Archbishop of Cologne: Worried about Islamic terror? Remember that Christianity cost people’s lives in the past
Ahmad al-Mohammed and one other of the jihadis who murdered 130 people in Paris in November 2015 had just entered Europe as refugees.
In February 2015, the Islamic State boasted it would soon flood Europe with as many as 500,000 refugees. And the Lebanese Education Minister said in September 2015 that there were 20,000 jihadis among the refugees in camps in his country. Meanwhile, 80% of migrants who have come to Europe claiming to be fleeing the war in Syria aren’t really from Syria at all.
So why are they claiming to be Syrian and streaming into Europe, and now the U.S. as well? AnIslamic State operative gave the answer when he boasted in September 2015, shortly after the migrant influx began, that among the flood of refugees, 4,000 Islamic State jihadis had already entered Europe. He explained their purpose: “It’s our dream that there should be a caliphate not only in Syria but in all the world, and we will have it soon, inshallah.” These Muslims were going to Europe in the service of that caliphate: “They are going like refugees,” he said, but they were going with the plan of sowing blood and mayhem on European streets. As he told this to journalists, he smiled and said, “Just wait.”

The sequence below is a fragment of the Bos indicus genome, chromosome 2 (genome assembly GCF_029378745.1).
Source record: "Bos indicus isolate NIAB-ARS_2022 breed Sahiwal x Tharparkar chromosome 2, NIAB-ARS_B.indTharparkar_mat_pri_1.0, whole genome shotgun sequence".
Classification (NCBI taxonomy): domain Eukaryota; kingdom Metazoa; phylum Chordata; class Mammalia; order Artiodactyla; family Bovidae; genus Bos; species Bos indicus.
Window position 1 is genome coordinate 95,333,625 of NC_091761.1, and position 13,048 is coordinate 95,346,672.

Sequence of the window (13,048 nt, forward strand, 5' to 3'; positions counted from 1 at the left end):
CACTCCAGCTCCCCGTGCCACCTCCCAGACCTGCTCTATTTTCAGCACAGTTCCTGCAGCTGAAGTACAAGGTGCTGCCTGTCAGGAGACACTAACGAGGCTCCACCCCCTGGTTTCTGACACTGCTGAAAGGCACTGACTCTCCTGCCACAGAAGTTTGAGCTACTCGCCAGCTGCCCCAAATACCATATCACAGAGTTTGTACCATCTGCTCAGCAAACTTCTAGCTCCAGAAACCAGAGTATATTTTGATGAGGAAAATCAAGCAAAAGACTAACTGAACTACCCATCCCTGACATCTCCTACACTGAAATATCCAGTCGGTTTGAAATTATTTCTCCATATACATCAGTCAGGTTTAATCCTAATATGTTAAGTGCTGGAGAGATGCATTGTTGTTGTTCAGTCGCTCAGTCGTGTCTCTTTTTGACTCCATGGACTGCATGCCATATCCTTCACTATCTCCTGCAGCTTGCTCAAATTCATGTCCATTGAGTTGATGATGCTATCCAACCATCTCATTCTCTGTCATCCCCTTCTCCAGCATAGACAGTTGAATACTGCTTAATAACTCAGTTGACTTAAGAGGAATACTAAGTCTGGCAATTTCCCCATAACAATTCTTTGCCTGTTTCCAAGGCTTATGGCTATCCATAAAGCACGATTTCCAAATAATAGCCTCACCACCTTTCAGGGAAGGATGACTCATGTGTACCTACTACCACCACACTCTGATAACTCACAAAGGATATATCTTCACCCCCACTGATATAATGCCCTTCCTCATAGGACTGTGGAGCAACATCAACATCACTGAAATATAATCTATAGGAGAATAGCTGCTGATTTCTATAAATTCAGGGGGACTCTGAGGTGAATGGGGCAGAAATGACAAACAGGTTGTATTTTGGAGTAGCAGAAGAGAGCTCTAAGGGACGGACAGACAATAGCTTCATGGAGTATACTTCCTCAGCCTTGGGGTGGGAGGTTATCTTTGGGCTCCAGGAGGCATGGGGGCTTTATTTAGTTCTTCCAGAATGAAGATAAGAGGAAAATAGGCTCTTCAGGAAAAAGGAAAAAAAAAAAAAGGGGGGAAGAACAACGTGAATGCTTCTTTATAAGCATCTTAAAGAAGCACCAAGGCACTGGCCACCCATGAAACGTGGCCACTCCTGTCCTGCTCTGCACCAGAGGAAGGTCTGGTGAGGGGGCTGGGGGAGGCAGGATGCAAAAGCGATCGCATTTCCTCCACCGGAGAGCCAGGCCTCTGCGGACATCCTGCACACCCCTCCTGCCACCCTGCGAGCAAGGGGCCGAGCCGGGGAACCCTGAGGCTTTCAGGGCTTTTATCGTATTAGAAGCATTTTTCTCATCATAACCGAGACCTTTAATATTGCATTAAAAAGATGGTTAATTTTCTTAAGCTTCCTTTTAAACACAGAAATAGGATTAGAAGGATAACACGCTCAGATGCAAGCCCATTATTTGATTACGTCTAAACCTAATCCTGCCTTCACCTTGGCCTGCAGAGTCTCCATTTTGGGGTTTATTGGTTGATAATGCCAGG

On May 10, 2016, Patrick Calvar, the head of France’s DGSI internal intelligence agency, said that the Islamic State was using migrant routes through the Balkans to get jihadis into Europe.
But remember: “To see those in need and help them is the task the Lord has given to us as Christians. Their cry for justice, for dignity and peace are also God’s cry.” And those who are being bombed, beheaded and raped by the migrants need only remember that “Christianity had also cost people’s lives in the past.” That will make them feel so much better.
“The stunning way a Catholic cardinal marked the deaths of refugees in the Mediterranean,” by Rick Noack, Washington Post, May 26, 2016:
Cardinal Rainer Maria Woelki celebrated the Corpus Christi Mass from a seven-meter-long refugee boat on May 26 in front of the cathedral in Cologne, Germany, in memory of thousands of migrants who lost their lives in the Mediterranean sea. (Rolf Vennenbernd/AFP via Getty Images)
“Someone who lets people drown in the Mediterranean also drowns God — every day, thousands of times.”
The archbishop of the city of Cologne, Cardinal Rainer Maria Woelki, found these striking words on Thursday to condemn Europe’s increasingly tough attitude toward refugees. He spoke during a special church service, which took place in one of the German city’s main squares.
Woelki also used a seven-meter-long
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